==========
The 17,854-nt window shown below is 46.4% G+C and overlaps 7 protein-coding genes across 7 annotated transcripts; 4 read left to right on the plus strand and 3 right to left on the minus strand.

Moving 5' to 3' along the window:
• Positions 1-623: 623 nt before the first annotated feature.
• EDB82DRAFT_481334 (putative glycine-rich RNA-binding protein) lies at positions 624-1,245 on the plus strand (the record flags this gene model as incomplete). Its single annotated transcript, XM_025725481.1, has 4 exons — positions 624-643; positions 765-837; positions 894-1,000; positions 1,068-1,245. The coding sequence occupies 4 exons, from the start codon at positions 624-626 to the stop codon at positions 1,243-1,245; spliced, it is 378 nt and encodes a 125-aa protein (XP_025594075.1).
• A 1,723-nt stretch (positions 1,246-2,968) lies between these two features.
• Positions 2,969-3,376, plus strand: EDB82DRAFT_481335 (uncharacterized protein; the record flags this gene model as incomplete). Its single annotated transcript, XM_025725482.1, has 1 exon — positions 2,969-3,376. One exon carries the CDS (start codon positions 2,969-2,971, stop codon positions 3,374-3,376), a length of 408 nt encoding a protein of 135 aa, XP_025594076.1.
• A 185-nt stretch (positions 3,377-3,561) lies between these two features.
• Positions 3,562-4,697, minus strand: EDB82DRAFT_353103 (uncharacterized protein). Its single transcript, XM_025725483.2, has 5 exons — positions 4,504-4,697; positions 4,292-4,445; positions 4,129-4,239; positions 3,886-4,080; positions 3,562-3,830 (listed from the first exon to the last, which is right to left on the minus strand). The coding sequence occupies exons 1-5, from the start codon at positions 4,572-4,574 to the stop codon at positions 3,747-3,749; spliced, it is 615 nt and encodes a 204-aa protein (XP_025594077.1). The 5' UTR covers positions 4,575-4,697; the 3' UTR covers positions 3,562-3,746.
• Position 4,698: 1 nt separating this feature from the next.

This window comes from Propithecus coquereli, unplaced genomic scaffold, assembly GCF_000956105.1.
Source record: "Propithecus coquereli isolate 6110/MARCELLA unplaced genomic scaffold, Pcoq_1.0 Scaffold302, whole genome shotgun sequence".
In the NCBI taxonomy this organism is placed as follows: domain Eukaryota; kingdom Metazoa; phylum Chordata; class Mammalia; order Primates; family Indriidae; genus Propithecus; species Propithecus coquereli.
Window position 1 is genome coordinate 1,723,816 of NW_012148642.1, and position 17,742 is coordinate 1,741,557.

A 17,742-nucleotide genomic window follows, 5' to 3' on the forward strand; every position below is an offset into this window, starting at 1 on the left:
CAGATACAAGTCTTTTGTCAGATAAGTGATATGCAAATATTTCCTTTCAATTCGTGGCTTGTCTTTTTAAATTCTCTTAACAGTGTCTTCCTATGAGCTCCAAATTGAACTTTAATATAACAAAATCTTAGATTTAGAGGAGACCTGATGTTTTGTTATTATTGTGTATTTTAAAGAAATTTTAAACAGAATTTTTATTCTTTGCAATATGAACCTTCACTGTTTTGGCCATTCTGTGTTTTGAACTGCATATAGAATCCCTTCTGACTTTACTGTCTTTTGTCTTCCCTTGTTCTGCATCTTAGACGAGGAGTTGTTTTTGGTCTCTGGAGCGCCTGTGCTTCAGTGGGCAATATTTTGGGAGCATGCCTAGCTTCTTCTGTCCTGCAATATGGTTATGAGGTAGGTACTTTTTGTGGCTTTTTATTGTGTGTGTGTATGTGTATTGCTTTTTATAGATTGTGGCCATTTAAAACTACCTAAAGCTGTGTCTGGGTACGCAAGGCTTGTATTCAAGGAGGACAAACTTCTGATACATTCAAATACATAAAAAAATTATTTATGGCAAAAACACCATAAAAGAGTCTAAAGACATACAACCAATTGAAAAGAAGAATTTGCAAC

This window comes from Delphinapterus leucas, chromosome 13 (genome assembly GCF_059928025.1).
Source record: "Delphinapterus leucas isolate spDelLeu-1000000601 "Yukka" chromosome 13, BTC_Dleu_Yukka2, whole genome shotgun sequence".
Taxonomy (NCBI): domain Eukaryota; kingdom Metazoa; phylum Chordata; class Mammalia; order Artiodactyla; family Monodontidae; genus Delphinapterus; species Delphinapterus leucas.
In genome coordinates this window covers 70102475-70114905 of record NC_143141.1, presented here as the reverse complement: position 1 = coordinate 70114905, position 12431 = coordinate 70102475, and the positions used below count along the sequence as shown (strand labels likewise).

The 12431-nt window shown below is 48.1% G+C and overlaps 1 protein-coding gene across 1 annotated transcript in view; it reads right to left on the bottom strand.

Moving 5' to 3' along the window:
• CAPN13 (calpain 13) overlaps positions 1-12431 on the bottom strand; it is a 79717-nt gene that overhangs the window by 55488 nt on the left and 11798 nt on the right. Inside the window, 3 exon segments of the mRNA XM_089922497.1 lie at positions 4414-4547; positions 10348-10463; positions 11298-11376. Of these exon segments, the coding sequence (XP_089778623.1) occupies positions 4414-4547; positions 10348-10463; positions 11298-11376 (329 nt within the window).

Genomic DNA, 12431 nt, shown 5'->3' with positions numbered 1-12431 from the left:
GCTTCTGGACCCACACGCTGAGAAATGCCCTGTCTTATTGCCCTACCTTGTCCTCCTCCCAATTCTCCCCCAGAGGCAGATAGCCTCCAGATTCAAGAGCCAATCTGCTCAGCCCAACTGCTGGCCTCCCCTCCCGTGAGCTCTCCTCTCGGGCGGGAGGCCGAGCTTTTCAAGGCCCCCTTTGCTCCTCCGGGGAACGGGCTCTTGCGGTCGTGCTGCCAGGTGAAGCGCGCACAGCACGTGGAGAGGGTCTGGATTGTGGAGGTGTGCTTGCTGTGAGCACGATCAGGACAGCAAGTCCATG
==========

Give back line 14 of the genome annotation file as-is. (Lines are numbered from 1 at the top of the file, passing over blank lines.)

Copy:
A 17,742-nucleotide genomic window follows, 5' to 3' on the forward strand; every position below is an offset into this window, starting at 1 on the left: